Perhaps Ashvagosha's intention is to present a vision of heaven in which iconography from religious myths is used subordinately in the description of real miracles. This turns around what tends to happen in religious descriptions of so-called miracles, in which there is nothing to stop angels, gods and the like from visibly flouting cause and effect, or from silently intervening to change the course of cause and effect.

In Ashvaghosha's vision of heaven, then, the decorative armlets of gods are relegated to a subordinate role in helping to describe fantastic objects like a peacock's feathers and a lion's mane that have evolved by means of natural selection in accordance with the law of cause and effect.

Thus, in his portrayal of heaven I think Ashvaghosha is demonstrating to us how the mind of a buddha-ancestor works -- not subjugating anything on earth to "as it is in heaven" (for who knows how it is in heaven?), but on the contrary imagining cause and effect to be absolute in heaven as it is on earth.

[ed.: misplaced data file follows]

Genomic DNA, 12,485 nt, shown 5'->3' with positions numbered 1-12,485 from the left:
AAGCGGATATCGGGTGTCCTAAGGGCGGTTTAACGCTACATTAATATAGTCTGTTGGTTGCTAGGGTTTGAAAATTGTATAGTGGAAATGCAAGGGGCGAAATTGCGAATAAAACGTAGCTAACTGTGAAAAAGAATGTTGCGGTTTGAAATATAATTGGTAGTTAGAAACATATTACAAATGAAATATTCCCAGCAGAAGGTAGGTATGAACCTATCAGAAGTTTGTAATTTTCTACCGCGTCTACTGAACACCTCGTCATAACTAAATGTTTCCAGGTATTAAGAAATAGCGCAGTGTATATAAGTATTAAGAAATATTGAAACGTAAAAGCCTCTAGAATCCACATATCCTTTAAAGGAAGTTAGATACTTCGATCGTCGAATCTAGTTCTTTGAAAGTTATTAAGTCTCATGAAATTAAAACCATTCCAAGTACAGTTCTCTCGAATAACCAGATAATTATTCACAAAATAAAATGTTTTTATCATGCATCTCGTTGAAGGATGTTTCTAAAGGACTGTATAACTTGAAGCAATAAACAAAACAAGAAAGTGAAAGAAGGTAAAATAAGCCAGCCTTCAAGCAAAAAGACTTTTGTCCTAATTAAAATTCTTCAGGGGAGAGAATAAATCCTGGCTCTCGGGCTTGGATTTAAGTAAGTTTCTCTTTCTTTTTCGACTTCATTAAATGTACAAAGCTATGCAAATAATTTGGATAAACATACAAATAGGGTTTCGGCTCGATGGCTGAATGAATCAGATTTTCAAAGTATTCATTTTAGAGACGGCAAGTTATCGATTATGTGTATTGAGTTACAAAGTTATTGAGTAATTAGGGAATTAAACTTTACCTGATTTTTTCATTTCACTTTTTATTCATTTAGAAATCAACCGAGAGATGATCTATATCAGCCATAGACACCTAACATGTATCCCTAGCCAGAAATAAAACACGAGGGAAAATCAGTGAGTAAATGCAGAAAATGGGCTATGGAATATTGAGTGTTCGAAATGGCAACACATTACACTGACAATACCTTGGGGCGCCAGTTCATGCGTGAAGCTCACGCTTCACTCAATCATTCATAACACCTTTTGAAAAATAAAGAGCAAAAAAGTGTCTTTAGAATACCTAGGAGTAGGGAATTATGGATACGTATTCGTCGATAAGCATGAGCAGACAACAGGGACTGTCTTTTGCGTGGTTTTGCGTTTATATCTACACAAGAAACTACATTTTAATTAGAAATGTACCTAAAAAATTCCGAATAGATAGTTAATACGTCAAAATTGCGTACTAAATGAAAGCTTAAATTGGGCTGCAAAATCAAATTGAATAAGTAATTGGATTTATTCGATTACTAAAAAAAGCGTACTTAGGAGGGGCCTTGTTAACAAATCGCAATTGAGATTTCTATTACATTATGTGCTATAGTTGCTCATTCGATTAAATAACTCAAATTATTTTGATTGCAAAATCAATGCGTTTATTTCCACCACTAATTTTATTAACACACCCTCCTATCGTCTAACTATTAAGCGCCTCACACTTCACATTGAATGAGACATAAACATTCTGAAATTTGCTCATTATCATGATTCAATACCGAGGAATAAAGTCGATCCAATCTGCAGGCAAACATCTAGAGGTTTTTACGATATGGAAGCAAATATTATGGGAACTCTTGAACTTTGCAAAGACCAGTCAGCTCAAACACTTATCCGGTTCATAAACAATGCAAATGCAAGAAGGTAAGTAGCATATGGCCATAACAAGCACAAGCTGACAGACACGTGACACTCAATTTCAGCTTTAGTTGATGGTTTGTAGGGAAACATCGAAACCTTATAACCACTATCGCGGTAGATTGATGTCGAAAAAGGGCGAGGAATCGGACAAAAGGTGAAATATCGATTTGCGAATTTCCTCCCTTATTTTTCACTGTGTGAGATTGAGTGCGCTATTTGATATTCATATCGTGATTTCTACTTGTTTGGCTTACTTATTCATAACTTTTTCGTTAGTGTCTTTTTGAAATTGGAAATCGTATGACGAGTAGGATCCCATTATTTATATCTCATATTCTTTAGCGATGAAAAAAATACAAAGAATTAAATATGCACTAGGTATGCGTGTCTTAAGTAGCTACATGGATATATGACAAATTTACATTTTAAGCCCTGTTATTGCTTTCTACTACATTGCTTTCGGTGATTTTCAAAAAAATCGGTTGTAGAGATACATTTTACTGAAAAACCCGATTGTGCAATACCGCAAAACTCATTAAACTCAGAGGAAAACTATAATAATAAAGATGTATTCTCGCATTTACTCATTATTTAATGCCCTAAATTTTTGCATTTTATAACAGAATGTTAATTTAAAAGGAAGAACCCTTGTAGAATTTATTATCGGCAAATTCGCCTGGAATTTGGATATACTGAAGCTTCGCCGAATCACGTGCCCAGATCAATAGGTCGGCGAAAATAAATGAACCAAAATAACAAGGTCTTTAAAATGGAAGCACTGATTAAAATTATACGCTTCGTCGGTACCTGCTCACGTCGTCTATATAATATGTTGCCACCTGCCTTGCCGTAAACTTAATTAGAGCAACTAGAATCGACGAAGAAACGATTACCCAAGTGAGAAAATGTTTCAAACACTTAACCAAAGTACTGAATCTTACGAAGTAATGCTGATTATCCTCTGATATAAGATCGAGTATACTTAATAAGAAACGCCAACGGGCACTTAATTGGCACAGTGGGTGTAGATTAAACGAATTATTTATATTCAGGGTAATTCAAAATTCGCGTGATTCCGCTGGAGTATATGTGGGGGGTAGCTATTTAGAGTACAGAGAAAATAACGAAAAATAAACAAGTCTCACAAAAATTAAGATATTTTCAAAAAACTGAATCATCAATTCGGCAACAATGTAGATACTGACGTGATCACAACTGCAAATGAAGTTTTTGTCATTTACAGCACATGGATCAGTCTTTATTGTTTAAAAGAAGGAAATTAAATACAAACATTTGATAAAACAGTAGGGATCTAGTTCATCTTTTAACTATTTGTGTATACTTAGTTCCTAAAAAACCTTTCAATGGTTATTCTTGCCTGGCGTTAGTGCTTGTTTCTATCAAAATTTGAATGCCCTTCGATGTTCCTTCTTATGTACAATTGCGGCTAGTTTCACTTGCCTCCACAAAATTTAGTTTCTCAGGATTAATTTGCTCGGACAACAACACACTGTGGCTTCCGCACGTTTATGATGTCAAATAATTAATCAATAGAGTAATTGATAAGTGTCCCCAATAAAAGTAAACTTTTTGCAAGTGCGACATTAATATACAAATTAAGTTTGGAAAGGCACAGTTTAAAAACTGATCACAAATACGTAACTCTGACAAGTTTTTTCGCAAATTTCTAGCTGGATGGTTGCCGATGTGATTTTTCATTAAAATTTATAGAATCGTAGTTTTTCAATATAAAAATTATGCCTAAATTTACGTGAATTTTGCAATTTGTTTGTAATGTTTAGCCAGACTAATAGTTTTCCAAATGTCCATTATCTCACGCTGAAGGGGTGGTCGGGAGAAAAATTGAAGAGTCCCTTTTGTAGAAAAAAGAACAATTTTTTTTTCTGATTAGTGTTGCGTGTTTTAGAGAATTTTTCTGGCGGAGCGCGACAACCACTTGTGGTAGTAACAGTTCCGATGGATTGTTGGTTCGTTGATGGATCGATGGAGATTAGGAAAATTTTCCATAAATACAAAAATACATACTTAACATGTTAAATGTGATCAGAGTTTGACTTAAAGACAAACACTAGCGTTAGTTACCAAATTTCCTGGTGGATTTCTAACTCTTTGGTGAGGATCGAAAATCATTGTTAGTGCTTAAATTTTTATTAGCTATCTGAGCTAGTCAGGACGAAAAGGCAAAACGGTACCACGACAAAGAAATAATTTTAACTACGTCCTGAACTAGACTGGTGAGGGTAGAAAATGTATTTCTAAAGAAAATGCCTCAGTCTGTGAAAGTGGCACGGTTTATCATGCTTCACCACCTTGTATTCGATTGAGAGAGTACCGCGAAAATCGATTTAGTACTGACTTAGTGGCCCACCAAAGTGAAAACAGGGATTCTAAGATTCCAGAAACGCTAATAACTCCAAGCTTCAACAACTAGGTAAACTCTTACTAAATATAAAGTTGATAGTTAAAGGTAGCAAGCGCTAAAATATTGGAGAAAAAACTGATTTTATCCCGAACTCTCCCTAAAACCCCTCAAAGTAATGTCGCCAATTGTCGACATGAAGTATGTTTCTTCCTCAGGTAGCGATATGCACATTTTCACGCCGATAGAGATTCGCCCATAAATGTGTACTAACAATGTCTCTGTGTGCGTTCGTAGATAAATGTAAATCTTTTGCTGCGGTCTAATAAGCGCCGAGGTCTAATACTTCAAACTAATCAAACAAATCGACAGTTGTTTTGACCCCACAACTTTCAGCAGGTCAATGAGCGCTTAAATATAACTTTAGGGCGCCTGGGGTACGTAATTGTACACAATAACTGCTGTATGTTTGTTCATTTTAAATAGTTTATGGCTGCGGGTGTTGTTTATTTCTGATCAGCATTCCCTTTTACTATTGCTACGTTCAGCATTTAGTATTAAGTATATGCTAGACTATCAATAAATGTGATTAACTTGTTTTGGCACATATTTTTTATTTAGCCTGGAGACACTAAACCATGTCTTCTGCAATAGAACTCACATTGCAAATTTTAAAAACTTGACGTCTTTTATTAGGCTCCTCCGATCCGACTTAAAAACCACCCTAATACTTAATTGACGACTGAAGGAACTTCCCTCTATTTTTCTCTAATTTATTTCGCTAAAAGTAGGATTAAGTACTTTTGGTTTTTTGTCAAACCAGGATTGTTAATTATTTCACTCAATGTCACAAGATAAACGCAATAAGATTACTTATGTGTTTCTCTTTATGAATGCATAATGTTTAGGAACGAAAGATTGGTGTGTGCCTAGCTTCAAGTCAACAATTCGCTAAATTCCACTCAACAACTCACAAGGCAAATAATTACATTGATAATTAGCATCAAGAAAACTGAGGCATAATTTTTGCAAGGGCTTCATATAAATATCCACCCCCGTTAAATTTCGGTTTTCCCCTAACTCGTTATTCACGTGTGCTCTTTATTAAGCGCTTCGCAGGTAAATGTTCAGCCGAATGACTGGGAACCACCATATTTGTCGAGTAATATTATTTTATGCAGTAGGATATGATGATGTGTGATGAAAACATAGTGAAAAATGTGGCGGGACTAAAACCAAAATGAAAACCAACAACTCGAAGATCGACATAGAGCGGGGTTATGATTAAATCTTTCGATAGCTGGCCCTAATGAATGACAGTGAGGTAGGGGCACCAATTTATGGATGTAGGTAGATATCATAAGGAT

Yes, I am sure that the gold I am digging for now is absolute affirmation -- even in heaven, as it is on earth -- of cause and effect.

Either that or cause and effect is endeavouring to dig it out of stupid me, whose every bad action, since times without beginning, has stemmed from greed and from anger but especially from stupidity in regard to cause and effect.


EH Johnston:
A lion stood out, with his shoulder turned the colour of safflower from contact with the red arsenic and other ores, like a shattered silver brooch of ... inlaid with threads of refined gold.

Linda Covill:
And a lion with his shoulder yellowed from reclining on a rock of red arsenic looked like Ambika's broken silver armlet variously etched with refined gold.


VOCABULARY:
manaHshilaa-dhaatushil"-aashrayeNa: because of resting on rock of red arsenic
manaH-shilaa: f. realgar , red arsenic
manas: n. mind
shilaa: f. a stone , rock , crag
dhaatu-shilaa: mineral rock, ore
dhaatu: m. element; primary element of the earth i.e. metal , mineral , are (esp. a mineral of a red colour)